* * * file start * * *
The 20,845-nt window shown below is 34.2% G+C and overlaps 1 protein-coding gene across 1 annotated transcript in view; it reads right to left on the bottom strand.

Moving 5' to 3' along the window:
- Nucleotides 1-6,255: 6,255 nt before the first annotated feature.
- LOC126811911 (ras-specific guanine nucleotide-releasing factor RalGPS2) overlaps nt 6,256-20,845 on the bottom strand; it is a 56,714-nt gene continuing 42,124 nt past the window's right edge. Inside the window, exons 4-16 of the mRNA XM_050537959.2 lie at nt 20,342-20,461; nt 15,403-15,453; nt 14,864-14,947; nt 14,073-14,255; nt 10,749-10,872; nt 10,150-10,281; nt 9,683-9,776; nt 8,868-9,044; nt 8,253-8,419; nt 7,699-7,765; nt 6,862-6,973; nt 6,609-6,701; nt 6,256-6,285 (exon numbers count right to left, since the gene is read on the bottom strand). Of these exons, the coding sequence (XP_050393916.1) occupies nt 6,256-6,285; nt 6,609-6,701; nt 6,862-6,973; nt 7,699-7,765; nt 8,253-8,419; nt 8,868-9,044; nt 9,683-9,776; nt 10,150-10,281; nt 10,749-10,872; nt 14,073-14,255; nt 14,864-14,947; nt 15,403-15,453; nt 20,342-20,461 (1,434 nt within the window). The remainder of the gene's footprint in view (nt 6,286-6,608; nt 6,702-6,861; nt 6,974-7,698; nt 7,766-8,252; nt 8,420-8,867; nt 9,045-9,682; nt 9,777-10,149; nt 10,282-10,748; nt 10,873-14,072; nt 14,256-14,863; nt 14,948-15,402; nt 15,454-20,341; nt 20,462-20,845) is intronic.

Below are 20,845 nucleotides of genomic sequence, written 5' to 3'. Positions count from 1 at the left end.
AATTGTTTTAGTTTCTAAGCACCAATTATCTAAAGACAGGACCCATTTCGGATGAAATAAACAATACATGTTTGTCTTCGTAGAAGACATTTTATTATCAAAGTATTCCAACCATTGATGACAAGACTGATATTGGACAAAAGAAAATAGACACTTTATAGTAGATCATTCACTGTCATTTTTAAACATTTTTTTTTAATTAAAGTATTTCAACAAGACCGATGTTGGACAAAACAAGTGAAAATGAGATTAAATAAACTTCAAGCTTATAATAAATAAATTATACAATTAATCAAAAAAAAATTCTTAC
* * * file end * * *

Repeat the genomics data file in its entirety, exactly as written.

The 20,845-nt window shown below is 34.2% G+C and overlaps 1 protein-coding gene across 1 annotated transcript in view; it reads right to left on the bottom strand.

Moving 5' to 3' along the window:
- Nucleotides 1-6,255: 6,255 nt before the first annotated feature.
- LOC126811911 (ras-specific guanine nucleotide-releasing factor RalGPS2) overlaps nt 6,256-20,845 on the bottom strand; it is a 56,714-nt gene continuing 42,124 nt past the window's right edge. Inside the window, exons 4-16 of the mRNA XM_050537959.2 lie at nt 20,342-20,461; nt 15,403-15,453; nt 14,864-14,947; nt 14,073-14,255; nt 10,749-10,872; nt 10,150-10,281; nt 9,683-9,776; nt 8,868-9,044; nt 8,253-8,419; nt 7,699-7,765; nt 6,862-6,973; nt 6,609-6,701; nt 6,256-6,285 (exon numbers count right to left, since the gene is read on the bottom strand). Of these exons, the coding sequence (XP_050393916.1) occupies nt 6,256-6,285; nt 6,609-6,701; nt 6,862-6,973; nt 7,699-7,765; nt 8,253-8,419; nt 8,868-9,044; nt 9,683-9,776; nt 10,150-10,281; nt 10,749-10,872; nt 14,073-14,255; nt 14,864-14,947; nt 15,403-15,453; nt 20,342-20,461 (1,434 nt within the window). The remainder of the gene's footprint in view (nt 6,286-6,608; nt 6,702-6,861; nt 6,974-7,698; nt 7,766-8,252; nt 8,420-8,867; nt 9,045-9,682; nt 9,777-10,149; nt 10,282-10,748; nt 10,873-14,072; nt 14,256-14,863; nt 14,948-15,402; nt 15,454-20,341; nt 20,462-20,845) is intronic.

Below are 20,845 nucleotides of genomic sequence, written 5' to 3'. Positions count from 1 at the left end.
AATTGTTTTAGTTTCTAAGCACCAATTATCTAAAGACAGGACCCATTTCGGATGAAATAAACAATACATGTTTGTCTTCGTAGAAGACATTTTATTATCAAAGTATTCCAACCATTGATGACAAGACTGATATTGGACAAAAGAAAATAGACACTTTATAGTAGATCATTCACTGTCATTTTTAAACATTTTTTTTTAATTAAAGTATTTCAACAAGACCGATGTTGGACAAAACAAGTGAAAATGAGATTAAATAAACTTCAAGCTTATAATAAATAAATTATACAATTAATCAAAAAAAAATTCTTAC